He went on to tell the people this parable: “A man planted a vineyard, rented it to some farmers and went away for a long time. At harvest time he sent a servant to the tenants so they would give him some of the fruit of the vineyard. But the tenants beat him and sent him away empty-handed. He sent another servant, but that one also they beat and treated shamefully and sent away empty-handed. He sent still a third, and they wounded him and threw him out. Then the owner of the vineyard said, ‘What shall I do? I will send my son, whom I love; perhaps they will respect him.’ But when the tenants saw him, they talked the matter over. ‘This is the heir,’ they said. ‘Let’s kill him, and the inheritance will be ours.’ So they threw him out of the vineyard and killed him. What then will the owner of the vineyard do to them? He will come and kill those tenants and give the vineyard to others.” When the people heard this, they said, “God forbid!” Jesus looked directly at them and asked, “Then what is the meaning of that which is written: ‘The stone the builders rejected has become the cornerstone’? Everyone who falls on that stone will be broken to pieces; anyone on whom it falls will be crushed.” Luke 20:9‭-‬18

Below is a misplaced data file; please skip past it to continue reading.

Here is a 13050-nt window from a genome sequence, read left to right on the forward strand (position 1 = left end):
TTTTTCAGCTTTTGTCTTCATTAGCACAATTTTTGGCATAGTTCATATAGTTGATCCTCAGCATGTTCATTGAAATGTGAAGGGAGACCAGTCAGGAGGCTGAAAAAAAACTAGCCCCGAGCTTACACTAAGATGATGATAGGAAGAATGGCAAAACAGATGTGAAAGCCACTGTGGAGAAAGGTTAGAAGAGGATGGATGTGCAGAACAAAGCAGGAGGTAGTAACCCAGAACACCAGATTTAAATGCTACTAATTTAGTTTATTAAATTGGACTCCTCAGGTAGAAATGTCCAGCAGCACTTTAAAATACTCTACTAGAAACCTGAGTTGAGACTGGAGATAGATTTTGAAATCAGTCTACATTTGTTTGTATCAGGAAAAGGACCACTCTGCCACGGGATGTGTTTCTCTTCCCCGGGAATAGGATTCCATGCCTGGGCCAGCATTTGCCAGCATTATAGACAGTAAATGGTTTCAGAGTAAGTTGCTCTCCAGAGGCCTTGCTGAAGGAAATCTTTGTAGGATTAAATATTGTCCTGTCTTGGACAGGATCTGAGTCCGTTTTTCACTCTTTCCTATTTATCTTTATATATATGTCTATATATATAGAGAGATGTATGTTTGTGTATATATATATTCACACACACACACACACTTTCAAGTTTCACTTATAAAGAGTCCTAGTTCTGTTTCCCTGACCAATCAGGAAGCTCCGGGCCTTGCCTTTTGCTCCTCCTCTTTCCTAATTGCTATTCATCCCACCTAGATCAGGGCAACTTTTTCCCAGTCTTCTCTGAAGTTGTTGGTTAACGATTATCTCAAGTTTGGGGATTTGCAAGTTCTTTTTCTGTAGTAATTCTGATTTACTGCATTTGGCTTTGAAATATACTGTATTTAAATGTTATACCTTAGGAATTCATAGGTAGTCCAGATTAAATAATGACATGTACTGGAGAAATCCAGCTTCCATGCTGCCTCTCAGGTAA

(Liturgical poetry during ordinary time after Pentecost is inspired by the parables of Luke.)

Words for the Church: Ordinary Time
eat the song
smallness
sisyphus
ninety-nine reasons to stay
before you kiss him
shrewd
exitus acta probat
i am thankful
hell on earth
midnight

midnight

midnight

Midnight, O midnight: when will you be mine?
I’m weary of letting my little light shine.
I fear that I’m getting a bit more aligned
With religious nuts everywhere, calling for signs,
With fidgety monks, covered hair, falling in line.
The people You tend to catch aren’t my type.
They’re flimsy and fatuous, less substance than hype.